Does Not Rely Upon Intrinsic Aptitude?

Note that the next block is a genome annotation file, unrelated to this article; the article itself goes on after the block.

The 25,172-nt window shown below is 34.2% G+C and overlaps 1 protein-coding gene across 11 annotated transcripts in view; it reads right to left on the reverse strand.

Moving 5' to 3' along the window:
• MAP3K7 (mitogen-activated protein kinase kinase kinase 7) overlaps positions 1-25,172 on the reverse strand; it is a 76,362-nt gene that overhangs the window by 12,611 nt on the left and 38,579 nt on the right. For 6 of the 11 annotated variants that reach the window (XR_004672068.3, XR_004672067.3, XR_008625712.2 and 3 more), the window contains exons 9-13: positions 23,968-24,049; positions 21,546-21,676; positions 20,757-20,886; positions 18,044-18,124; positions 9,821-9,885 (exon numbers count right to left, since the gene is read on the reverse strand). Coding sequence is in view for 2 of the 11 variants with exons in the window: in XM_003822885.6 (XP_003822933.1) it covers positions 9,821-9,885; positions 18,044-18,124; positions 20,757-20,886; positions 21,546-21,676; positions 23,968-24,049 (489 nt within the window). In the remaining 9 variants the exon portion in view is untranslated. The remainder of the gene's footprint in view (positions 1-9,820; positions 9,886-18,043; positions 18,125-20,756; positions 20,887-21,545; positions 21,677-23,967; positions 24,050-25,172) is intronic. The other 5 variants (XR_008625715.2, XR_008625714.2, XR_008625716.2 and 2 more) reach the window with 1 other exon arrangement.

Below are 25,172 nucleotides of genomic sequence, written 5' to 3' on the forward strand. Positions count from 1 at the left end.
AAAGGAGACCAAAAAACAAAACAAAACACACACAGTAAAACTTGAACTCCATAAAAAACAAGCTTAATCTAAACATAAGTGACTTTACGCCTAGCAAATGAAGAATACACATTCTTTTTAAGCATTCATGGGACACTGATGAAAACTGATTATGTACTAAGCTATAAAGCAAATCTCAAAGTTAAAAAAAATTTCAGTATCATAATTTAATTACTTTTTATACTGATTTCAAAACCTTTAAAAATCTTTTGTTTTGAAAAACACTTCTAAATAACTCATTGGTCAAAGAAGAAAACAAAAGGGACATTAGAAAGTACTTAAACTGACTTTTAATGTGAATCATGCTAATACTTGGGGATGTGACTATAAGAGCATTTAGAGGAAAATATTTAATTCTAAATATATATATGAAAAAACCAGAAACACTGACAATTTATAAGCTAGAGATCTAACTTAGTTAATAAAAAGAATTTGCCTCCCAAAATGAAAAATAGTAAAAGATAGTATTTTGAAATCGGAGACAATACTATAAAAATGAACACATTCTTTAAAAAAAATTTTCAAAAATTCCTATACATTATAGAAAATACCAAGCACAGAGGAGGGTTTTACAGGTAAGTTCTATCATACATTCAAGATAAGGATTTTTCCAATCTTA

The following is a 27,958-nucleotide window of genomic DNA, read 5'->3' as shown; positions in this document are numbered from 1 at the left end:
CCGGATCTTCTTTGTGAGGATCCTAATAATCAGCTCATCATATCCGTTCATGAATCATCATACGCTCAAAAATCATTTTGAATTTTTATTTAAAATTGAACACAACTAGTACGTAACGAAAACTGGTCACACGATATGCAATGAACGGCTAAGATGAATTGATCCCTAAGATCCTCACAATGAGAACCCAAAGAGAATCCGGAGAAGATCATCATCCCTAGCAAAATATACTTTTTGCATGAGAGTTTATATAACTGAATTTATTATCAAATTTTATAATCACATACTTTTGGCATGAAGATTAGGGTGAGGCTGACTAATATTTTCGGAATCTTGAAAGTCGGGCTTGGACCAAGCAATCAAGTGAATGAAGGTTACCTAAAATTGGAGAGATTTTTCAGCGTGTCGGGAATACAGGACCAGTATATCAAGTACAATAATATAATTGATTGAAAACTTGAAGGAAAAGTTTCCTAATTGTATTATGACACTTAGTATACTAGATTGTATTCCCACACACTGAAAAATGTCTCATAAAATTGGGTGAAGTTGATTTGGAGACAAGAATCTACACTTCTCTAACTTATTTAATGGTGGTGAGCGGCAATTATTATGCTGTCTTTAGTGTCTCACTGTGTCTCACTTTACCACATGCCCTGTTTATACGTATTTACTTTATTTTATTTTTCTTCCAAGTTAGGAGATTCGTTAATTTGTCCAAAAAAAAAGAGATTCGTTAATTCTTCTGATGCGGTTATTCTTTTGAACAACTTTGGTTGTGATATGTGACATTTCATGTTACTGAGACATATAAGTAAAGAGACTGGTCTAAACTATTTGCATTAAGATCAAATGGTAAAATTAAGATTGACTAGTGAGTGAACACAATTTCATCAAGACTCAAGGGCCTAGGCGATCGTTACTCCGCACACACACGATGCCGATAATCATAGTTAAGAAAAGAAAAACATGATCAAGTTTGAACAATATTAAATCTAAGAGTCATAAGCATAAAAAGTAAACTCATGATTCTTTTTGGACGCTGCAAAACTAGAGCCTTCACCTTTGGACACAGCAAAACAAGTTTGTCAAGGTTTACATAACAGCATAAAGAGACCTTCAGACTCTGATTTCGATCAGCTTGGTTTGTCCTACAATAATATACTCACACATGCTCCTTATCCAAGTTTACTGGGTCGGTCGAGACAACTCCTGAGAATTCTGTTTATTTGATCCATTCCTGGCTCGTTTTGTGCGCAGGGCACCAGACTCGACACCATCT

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While some may dispute this conclusion because it, admittedly, does not rely upon intrinsic aptitude, Pinker still reveals that there is, indeed, a biological motivation behind more men in STEM. Part IV of this paper addresses motivation more in-depth. The second intrinsic aptitude point, men are better than women at mathematics, engenders a discussion of the legitimacy of the SAT-M as a metric for the specific aptitudes that lead to a PhD in STEM. Plainly, the SAT test as a whole, and certainly the SAT-M, is an excellent indicator of such success. Researchers at the University of Minnesota found SAT scores to be an uncannily accurate indicator of success even at the highest reaches of academia: “Remarkably, those [with exceptional academic outcomes, such as doctoral-level degrees, scholarly publications, and patents] around the 99.13th percentile [of the SAT] published less research and obtained fewer patents than those at the 99.88th percentile [of the SAT], even when controlling for type of institution and degree earned.” Given that the SAT is a precise indicator of success, Spelke’s claim of bias is undone. First, the aforementioned study concludes that “predictive bias” on the SAT is “fiction.” Second, the deletion of female-favoring questions only explains why female scores are not higher than male scores, but it does not explain why male scores are higher than female scores. Third, given that the SAT is undoubtedly predictive at the levels with which this debate is

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